Keeping chickens in school
Resource: Case study
Disraeli School and Children’s Centre's new chicken's Sam and Ella have quickly become valuable members of the school community.
Sam and Ella have been important in many different areas of children’s learning but very noticeably in working with children on their own personal emotional and social development. They play a vital part in the mentoring process where key workers will use them as a starting point for conversation. They are also effective as a reward system for children having difficulties with their behaviour.
"In a society where everything comes in ready made boxes it’s great for children to see where their food actually comes from, in nature’s finest form".
Ben Keegan, FS2 teacher
Here are two specific examples of how the chickens have helped with some areas of children’s personal development.
- One child in Year 5 was very scared of animals and especially birds. Having contact with the chickens, alongside an adult that she has built up a trusting relationship with, she has now become more confident around animals and actually enjoys being around the chickens.
- One of the two-year olds that regularly attend the children’s centre has delayed speech. He does not speak at all to adults or children other than in his own home. However, he has been visiting the chickens regularly during sessions and will now chatter away to the chickens confidently!
Ella and Sam have only been with them for a few months now but Disraeli School have begun to see a real impact on children’s learning, behaviour and emotional well-being. They are an exciting tool for teachers to use in making their lessons real for the children and in bringing the school community together.
Miss Paula O’Shea Extended Schools Manager says, “They are part of the school family now”.
How did you decide you wanted chickens?
We decided that we wanted chickens so that we could give the children the opportunity to see some live animals in school. We had also identified it in our Gardening Action Group (as part of the Food for Life Partnership) action plan from consultation with parents, staff and children. We wanted them to learn how to care for an animal and to learn where their food comes from. We got our chickens from Omlet Uk in October 2009.
Where have you put the chickens?
The chickens live in an 'eglu' in the grassy courtyard at school. They are free to roam around outside of their eglu most of the day. They have grass to peck at and food and water in their eglu.
How are you funding them?
The School parents Association paid for the eglu, chickens and their food as they felt all the children would gain from it.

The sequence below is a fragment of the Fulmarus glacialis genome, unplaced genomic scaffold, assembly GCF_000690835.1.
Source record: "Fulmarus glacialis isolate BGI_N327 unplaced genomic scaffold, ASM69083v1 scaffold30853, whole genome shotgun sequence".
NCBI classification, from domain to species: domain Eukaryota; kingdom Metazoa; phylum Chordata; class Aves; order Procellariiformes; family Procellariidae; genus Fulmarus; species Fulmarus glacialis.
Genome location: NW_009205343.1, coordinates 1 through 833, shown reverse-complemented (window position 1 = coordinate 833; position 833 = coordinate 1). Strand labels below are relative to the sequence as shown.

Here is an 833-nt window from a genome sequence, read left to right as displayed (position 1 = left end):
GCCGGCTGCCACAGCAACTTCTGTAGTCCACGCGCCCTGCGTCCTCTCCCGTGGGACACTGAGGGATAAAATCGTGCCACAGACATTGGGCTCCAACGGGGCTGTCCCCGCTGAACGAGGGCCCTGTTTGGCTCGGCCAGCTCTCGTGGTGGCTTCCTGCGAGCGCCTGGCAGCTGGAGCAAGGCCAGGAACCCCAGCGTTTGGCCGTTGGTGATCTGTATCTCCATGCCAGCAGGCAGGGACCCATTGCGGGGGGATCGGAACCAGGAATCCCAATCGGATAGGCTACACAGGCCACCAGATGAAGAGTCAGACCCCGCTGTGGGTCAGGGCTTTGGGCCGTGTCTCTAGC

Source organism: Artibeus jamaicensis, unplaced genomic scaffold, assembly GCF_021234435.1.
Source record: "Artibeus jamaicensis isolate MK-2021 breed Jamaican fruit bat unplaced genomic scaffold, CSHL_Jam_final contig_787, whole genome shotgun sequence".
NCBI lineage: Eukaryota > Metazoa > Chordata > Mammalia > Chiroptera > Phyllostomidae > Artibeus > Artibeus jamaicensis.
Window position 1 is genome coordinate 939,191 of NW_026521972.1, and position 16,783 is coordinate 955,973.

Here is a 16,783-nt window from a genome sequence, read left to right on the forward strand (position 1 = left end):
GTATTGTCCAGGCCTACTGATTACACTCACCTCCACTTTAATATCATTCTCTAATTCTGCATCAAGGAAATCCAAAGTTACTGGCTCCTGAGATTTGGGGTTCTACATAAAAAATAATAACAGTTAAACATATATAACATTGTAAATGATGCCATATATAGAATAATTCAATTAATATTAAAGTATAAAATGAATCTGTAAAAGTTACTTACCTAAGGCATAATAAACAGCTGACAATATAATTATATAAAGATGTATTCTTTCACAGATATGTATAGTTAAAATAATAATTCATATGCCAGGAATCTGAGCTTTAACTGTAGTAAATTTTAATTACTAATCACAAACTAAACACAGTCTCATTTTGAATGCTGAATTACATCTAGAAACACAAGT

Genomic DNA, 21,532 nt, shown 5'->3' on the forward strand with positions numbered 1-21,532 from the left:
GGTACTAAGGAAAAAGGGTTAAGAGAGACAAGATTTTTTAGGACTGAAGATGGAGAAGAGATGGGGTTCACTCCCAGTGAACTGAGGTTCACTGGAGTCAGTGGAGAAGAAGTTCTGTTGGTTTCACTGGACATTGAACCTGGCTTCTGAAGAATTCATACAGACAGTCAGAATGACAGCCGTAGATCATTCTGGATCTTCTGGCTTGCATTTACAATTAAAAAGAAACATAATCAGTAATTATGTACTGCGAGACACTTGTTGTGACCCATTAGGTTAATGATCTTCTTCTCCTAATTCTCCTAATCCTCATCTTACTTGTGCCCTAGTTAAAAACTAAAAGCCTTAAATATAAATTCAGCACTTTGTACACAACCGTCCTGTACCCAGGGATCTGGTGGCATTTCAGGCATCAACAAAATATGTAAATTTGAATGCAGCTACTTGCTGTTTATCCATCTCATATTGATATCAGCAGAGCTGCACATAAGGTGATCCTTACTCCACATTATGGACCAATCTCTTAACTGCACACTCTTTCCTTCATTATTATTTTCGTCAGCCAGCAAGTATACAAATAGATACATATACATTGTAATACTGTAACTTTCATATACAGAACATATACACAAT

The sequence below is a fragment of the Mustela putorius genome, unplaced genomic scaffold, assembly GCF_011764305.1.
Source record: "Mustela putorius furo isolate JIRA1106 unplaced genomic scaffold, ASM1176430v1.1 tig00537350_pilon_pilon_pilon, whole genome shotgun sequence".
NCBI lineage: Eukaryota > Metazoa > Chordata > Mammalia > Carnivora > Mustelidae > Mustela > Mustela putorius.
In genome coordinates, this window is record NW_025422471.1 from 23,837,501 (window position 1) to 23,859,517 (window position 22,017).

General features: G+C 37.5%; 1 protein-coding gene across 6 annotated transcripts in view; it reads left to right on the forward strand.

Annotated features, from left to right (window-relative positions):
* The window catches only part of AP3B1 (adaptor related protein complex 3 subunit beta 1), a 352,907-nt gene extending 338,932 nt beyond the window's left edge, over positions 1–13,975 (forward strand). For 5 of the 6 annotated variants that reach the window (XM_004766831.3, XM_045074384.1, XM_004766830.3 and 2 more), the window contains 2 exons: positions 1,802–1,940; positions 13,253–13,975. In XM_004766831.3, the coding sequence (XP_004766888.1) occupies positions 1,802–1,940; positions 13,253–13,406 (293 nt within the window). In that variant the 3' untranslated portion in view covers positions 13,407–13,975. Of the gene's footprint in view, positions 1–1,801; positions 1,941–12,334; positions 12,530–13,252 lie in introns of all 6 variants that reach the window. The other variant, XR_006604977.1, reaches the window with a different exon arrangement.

Who looks after them?
Our Extended Schools Manager oversees the care of the chickens but many members of our school community also regularly help too! Pam Wheeler (a school cleaner) spends time with them every afternoon and gives them the odd treat. The children in After School Club feed them every day and one boy in particular (SNAG member) cleans the bedding out once or twice a week, putting the old bedding (shredded paper) in our compost bin. Caretakers Tina and Bill come in on Saturdays to feed them and give them a treat. Children from all year groups volunteer to help every day.
Miss Ruchi Ghosh, Learning Support Assistant says, "I was at first worried about them because I wasn’t sure how the children would interact with them. But the chickens are so happy and it’s great to see the children getting excited about the eggs"
What happens in the holidays?
The staff and families in the Children’s Centre help to take care of them at weekends and holidays when the school is closed.
Are the eggs used?
Yes! Children who have volunteered to help with caring for the chickens are rewarded with eggs and dedicated helpers also take eggs home regularly. Year 3 have used eggs in their cooking in Numeracy lessons (weighing ingredients to make cakes). Cookery club regularly use our chicken’s eggs when eggs are required in their recipes. Breakfast club and After School Club also use them. In this term’s Disraeli Food For Life newsletter we have run a chicken crossword competition where a box of eggs from Sam and Ella are the prize! Pupil Nitharshan, aged 8 comments, "We made cakes in Numeracy with the eggs and they were delicious".
Are they used as a teaching resource?
The chickens are well used as a teaching resource. Foundation Stage 2 often go out to see the chickens as they learn about the world around them, living and growing and care and respect. Louise Cashmore FS2 teacher thinks that the chickens give children the "opportunity to learn respect for other living things"
Miles, aged 7 adds, "The chickens are cute. I learnt that when the chicken’s comb is red it means it is healthy and when it is orange it means the chicken is sick."
Year 3 have recently written reports about chickens for their non-fiction unit in Literacy where they researched chickens and observed Sam and Ella.